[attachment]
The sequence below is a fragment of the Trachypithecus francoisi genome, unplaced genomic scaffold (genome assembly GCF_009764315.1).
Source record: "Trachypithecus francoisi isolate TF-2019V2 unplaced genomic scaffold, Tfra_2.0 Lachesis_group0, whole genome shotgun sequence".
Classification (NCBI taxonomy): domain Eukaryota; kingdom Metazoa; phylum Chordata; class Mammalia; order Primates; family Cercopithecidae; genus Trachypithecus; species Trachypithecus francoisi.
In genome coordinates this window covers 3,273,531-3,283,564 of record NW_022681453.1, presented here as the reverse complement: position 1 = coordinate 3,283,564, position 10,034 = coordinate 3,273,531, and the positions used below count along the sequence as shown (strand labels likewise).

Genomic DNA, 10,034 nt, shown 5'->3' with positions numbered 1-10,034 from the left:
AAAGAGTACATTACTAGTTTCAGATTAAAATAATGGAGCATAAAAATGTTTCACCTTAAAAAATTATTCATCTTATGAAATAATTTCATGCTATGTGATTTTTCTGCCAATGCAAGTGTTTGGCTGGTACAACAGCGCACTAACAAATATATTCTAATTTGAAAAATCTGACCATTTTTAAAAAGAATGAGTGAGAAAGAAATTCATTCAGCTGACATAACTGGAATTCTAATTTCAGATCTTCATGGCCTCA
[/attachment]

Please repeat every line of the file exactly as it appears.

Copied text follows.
The sequence below is a fragment of the Trachypithecus francoisi genome, unplaced genomic scaffold (genome assembly GCF_009764315.1).
Source record: "Trachypithecus francoisi isolate TF-2019V2 unplaced genomic scaffold, Tfra_2.0 Lachesis_group0, whole genome shotgun sequence".
Classification (NCBI taxonomy): domain Eukaryota; kingdom Metazoa; phylum Chordata; class Mammalia; order Primates; family Cercopithecidae; genus Trachypithecus; species Trachypithecus francoisi.
In genome coordinates this window covers 3,273,531-3,283,564 of record NW_022681453.1, presented here as the reverse complement: position 1 = coordinate 3,283,564, position 10,034 = coordinate 3,273,531, and the positions used below count along the sequence as shown (strand labels likewise).

Genomic DNA, 10,034 nt, shown 5'->3' with positions numbered 1-10,034 from the left:
AAAGAGTACATTACTAGTTTCAGATTAAAATAATGGAGCATAAAAATGTTTCACCTTAAAAAATTATTCATCTTATGAAATAATTTCATGCTATGTGATTTTTCTGCCAATGCAAGTGTTTGGCTGGTACAACAGCGCACTAACAAATATATTCTAATTTGAAAAATCTGACCATTTTTAAAAAGAATGAGTGAGAAAGAAATTCATTCAGCTGACATAACTGGAATTCTAATTTCAGATCTTCATGGCCTCA